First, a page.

Apamea or Apameia (Greek: Î‘Ï€Î¬Î¼ÎµÎ¹Î±) – previously, Kibotos (Greek: ÎºÎ¹Î²Ï‰Ï„ÏŒÏ‚), hÃª KibÃ´tos or Cibotus – was an ancient city in Phrygia, Anatolia, founded by Antiochus I Soter (from whose mother, Apama, it received its name), near, but on lower ground than, Celaenae (Kelainai).
Apamea or Apameia (Greek: Î‘Ï€Î¬Î¼ÎµÎ¹Î±) was a Hellenistic city on the left bank of the Euphrates, opposite the famous city of Zeugma, at the end of a bridge of boats (Greek: zeugma) connecting the two, founded by Seleucus I Nicator (Pliny, v. 21). The city was rebuilt by Seleucus I. The site, once partially covered by the village of Tilmusa (formerly Rum-Kala), ÅžanlÄ±urfa Province, Turkey, is now flooded by the lake formed by the Birecik Dam (Birejik Dam).
Apamea or Apameia (Greek: Î‘Ï€Î¬Î¼ÎµÎ¹Î±) was an ancient city – and possibly two ancient cities lying close together – of Babylonia, Mesopotamia mentioned by Stephanus of Byzantium and Pliny as situated near the Tigris near the confluence of the Euphrates, the precise location of which is still uncertain, but it lies in modern-day Iraq.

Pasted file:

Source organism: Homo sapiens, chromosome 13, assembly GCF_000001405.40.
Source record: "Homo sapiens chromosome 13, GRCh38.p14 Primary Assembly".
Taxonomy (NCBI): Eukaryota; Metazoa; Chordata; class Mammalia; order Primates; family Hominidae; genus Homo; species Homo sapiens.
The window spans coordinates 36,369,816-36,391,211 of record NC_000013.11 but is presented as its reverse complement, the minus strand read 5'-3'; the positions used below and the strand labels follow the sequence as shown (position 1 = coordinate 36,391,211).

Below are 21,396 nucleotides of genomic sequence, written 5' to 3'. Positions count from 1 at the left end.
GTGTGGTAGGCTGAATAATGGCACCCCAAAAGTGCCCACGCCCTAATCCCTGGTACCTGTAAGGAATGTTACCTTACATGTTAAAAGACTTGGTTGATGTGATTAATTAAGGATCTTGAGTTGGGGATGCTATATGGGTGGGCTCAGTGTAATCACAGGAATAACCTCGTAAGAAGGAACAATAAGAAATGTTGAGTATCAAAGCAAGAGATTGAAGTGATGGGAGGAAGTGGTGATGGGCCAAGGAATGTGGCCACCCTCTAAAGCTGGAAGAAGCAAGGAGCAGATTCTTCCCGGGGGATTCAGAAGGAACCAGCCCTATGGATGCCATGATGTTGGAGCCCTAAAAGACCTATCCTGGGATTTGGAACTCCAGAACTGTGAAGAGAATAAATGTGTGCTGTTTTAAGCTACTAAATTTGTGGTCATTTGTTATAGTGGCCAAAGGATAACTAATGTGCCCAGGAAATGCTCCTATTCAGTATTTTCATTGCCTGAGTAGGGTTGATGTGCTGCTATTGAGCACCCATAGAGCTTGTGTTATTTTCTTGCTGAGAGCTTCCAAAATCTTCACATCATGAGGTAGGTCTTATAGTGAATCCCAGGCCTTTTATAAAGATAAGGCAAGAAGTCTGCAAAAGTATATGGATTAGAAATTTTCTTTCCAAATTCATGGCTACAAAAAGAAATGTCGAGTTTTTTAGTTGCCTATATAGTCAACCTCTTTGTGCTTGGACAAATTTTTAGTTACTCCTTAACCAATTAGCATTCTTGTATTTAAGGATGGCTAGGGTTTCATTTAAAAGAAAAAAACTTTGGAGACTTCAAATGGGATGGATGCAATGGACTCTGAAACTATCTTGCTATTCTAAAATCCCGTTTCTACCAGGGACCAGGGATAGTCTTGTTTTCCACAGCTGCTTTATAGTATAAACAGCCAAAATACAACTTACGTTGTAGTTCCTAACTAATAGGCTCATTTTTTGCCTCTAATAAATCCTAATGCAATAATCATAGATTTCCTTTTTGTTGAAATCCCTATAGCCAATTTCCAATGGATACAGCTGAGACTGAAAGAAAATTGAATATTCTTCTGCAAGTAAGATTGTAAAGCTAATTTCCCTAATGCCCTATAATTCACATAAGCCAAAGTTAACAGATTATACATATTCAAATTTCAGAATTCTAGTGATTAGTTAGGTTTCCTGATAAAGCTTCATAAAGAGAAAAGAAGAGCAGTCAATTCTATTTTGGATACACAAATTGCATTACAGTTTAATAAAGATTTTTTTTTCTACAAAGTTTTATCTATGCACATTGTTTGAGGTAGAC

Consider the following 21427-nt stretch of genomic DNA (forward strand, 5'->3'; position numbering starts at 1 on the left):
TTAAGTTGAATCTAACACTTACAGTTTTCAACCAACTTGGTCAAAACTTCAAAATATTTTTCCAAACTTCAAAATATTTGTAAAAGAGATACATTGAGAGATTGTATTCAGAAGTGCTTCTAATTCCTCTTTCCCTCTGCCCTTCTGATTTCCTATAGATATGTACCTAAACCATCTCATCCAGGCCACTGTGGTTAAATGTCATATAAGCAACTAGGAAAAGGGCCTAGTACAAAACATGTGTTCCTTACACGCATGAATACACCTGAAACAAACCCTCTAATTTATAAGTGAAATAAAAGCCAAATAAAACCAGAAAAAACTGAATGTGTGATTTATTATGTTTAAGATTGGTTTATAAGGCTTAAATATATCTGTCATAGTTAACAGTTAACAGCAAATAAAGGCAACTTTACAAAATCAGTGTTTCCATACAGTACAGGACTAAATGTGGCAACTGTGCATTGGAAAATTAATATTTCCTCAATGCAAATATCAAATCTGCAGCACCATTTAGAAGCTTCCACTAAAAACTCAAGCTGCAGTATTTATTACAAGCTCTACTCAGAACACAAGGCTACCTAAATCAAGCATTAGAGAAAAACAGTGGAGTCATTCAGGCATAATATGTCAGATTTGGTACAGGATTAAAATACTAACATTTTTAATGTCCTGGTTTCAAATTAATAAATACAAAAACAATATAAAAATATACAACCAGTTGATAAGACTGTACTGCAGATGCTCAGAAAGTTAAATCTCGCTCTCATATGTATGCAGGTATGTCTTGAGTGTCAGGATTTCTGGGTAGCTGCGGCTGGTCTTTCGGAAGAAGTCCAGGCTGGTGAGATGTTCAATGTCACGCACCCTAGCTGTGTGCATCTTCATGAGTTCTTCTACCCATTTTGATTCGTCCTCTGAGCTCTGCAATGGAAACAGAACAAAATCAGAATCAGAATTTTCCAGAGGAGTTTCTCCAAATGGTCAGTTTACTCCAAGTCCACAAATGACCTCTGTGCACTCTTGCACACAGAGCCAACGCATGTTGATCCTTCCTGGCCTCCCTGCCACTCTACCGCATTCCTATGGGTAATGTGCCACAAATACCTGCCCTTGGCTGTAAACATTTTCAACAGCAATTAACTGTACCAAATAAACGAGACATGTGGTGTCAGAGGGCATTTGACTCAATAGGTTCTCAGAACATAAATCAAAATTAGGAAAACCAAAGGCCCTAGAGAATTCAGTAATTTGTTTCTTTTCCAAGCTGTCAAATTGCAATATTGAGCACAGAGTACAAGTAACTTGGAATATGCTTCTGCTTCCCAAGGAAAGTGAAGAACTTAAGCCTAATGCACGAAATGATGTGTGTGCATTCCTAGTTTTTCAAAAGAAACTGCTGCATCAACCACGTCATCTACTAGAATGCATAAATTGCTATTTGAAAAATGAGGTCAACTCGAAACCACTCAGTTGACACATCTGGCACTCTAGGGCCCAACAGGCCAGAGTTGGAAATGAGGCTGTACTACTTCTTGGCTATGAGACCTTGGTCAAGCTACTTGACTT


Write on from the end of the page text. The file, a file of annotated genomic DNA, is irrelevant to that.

Apamea or Apameia (Greek: Î‘Ï€Î¬Î¼ÎµÎ¹Î±; Arabic Ø£ÙØ§Ù…ÙŠØ§ or Ø¢ÙØ§Ù…ÙŠØ§, Afamia; Hebrew: ××¤×ž×™×, Apamia) – also called Pharnake, Pharmake, CherronÃªsos, Pella, FÃ¢mieh, Fami, Efamia, and Famia, and probably identical to Biblical Shepham – was a treasure city and stud-depot of the Seleucid kings, was capital of Apamene, on the right bank of the Orontes River. (Steph. B. s. v.; Strabo xvi. p. 752; Ptolemy v. 15. Â§ 19; Festus Avienus, v. 1083; Anton.
Apamea or Apameia (Greek: ) is an ancient Hellenistic city described by Pliny (vi. 31) in Sittacene, which was surrounded by the Tigris. Its precise current location is not known.